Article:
Imatges de pÓgina

enticements, oaths, tokens, and all these engines of last, are not the things they go under; many a maid hath been seduced by them, and the misery is, example, that fo terrible fhews in the wreck of maidenhood, cannot for all that diffuade fuccession, but that they are limed with the twigs that threaten them. I hope, I need not to advise you further ; but, I hope, your own grace will keep you where you are, tho' there were no further danger known, but the modefty which is so loft. Dia. You shall not need to fear me.

Enter Helena, disguis'd like a Pilgrim ; Wid. I hope fo. Look, here comes a Pilgrim; I know, she will lie at my house; thither they send one another ; I'll question her: God fave you, pilgrim! whither are you bound ?

Hel. To S. Jacques le Grand. Where do the Palmers lodge, I do befeech you?

Wid. At the St. Francis, beside the port.
Hel. Is this the way?

( A march afar off Wid. Ay, marry, is't. Hark you, they come this way. If you will tarry, holy Pilgrim, but 'till the troops come by, I will conduct you where you shall be lodg'd ; The rather, for, I think, I know your hostess As ample as my self.

Hel. Is it yourself?
Wid. If you fhall please fo, Pilgrim.
Hel. I thank you, and will ftay upon your leisure,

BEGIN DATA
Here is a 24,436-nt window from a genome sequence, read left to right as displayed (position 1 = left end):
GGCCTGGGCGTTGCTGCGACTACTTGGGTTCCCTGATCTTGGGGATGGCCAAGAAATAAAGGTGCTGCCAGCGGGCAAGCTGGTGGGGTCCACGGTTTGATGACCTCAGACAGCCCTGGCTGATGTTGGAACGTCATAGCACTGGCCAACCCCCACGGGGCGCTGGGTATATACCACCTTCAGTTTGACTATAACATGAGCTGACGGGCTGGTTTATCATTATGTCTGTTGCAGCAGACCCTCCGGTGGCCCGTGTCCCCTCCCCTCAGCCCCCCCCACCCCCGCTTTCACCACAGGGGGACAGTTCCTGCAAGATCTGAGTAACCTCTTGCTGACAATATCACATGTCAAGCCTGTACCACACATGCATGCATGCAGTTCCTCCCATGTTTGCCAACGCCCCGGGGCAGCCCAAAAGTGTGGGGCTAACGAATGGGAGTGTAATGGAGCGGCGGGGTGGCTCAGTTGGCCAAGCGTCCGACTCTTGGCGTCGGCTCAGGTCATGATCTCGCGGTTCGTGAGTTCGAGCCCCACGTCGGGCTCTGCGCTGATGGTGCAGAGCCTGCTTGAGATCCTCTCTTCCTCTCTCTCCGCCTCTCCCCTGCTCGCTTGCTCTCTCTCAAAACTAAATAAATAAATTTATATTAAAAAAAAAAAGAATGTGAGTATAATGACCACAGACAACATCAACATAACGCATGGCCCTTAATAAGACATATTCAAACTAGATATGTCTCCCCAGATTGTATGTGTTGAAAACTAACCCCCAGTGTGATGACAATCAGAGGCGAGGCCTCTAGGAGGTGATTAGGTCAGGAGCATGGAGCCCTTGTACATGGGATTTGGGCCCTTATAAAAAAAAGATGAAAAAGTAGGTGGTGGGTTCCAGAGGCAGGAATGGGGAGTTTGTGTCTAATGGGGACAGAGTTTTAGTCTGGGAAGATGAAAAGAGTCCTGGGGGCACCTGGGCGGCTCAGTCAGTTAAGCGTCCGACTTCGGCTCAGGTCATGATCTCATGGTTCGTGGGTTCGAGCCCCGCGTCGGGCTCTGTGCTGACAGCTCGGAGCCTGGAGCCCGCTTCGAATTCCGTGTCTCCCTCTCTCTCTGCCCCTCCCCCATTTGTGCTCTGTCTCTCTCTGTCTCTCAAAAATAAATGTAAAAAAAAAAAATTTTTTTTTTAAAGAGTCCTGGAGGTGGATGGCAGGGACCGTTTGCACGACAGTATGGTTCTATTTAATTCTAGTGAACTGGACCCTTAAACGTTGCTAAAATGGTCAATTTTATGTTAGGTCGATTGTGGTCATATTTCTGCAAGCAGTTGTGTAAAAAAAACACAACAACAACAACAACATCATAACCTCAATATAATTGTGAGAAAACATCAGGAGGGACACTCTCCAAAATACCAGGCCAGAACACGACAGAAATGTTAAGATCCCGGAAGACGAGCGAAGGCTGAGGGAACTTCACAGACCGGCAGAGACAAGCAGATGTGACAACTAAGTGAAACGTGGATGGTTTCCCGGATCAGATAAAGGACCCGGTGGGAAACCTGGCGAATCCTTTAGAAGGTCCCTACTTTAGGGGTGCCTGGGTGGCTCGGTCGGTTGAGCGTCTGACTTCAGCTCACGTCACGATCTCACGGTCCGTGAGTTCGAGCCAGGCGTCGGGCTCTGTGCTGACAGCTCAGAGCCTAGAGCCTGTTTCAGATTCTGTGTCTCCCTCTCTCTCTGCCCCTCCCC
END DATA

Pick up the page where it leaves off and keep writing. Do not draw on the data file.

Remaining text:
Wid. You came, I think, from France ?
Hel. I did fo.

Wid. Here you shall see a countryman of yours,
That has done worthy service.

Hel. His name, I pray you ?
Dia. The Count Roufillon : know you such a one?

Hel. But by the ear, that hears molt nobly of him ; His face I know not.

Dia. Whatsoe'er he is,
He's bravely taken here. He stole from France,

As 'tis reported; for the King had married him w
Against his liking. Think you, it is for

. Ay, furely, mere the truth; t know his Lady.
Dia. There is a Gentleman, that serves the Count,
Reports but coarsely of her. 1.21134
*: Hel. What's his name?

Dia. Monsieur Parolles.

Hel. Oh, I believe with him,
In argument of praise, or to the worth
Of the great Count himself, she is too mean
To have her name repeated ; all her deserving
Is a reserved honesty, and that
I have not heard examin'd.

Dia. Alas, poor Lady!
'Tis a hard bondage, to become the wife
Of a detesting Lord.

Wid. Ah! right; good creature! wherefoe'er she is,